What a year it has been in 2018…! Around the world, there have been plenty of dramatic changes with Europe on the verge of its most significant change in 50 years as a result of Brexit, the United States becoming more divided as a result of a polarising President and currencies in Asia plummeted as China entered into a trade war. And this is all before you even consider volcanic eruptions, earthquakes and tsunamis. Indeed, 12 months ago, scientists predicted an increase in seismic activity because the Earth is rotating more slowly than before.
Meanwhile, over on the Internet, it has been another eventful year with much of that impact being felt in the “real world”. Retailers, for instance, end 2018 with the same problem that they faced at the beginning of the year – increased competition from online stores. At the end of 2017, HMV went into administration for the second time in six years. Toys R Us disappeared from most countries. And the 132-year-old retail giant Sears has been closing stores after entering Chapter 11 bankruptcy in the USA. It has been a very tough year for retailers as they struggle to compete with the ever-increasing use of online shopping.
Online retail was a struggle too
However, even though people appear to love the convenience of online shopping, the myriad of Internet stores have also been facing a tough time in 2018. With the dominance of Amazon, online retailers have found it tough to attract enough custom. Indeed, conditions were so tough that the giant online retailer Tesco Direct had to throw in the towel by the middle of the year. A massive store like this could not compete with Amazon, eBay and other online stores.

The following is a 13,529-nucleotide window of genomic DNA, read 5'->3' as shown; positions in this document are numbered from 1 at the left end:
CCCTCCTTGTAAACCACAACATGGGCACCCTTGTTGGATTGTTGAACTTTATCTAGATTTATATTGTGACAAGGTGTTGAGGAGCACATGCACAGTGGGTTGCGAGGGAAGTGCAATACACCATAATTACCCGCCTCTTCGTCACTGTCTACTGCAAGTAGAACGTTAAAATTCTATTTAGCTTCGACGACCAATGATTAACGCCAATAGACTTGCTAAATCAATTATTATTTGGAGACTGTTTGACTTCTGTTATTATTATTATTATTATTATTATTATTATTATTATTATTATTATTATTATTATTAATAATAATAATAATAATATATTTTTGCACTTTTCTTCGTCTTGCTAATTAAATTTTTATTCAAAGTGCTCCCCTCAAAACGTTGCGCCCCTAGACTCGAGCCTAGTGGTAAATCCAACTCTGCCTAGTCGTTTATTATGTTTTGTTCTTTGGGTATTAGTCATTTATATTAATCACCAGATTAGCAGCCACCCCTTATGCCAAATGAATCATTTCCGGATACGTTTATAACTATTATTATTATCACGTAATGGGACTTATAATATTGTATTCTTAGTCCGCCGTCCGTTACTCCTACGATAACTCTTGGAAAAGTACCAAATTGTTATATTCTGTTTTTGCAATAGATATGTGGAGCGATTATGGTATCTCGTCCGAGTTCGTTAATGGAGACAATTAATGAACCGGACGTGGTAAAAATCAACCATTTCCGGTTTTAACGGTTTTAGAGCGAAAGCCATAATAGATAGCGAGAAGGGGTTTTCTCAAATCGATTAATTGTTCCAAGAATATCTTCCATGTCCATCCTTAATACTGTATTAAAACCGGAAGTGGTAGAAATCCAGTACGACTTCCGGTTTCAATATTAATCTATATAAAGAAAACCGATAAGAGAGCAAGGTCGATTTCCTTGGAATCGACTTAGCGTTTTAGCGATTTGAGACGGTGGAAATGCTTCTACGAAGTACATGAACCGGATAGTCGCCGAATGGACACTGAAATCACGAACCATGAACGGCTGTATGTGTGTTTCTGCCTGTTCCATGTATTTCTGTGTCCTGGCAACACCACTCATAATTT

Another issue facing online retailers was the surge in mobile shopping. Many stores, encouraged by Google’s focus on mobile indexing in 2018, put a great deal of effort into their mobile stores, only to discover that shoppers were not that interested in them. Three-quarters of online shopping in 2018 was NOT conducted on a mobile device, in spite of the costs and efforts put in by the retailers.
Attracting website visitors became harder in 2018
Most websites, like the online retailers, found it increasingly difficult in the past year to attract visitors. This was because of significant growth in competition alongside a dramatic rise in the production of “content”. Worse still, as more content was produced than ever before, fewer people were sharing that material meaning that the return on investment of content production decreased for many online businesses in 2018. If ever a content strategy was needed more than ever it is now.
Productivity online continued to decline
As businesses spent more time producing content and attempting to attract visitors, productivity faced a further decline. As the usage of the Internet increases, office productivity declines. Part of this is due to the distraction of the online world, part is due to some online procedures taking longer than traditional methods, and partly due to lack of the strategic use of online technologies coupled with a lack of training. And if you think that time management will ease the situation, we discovered in 2018 that time management techniques do not help when using the Internet. Furthermore, research revealed that all those emails you spend a couple of hours each day working on, have a significant impact outside your workplace, affecting your family too.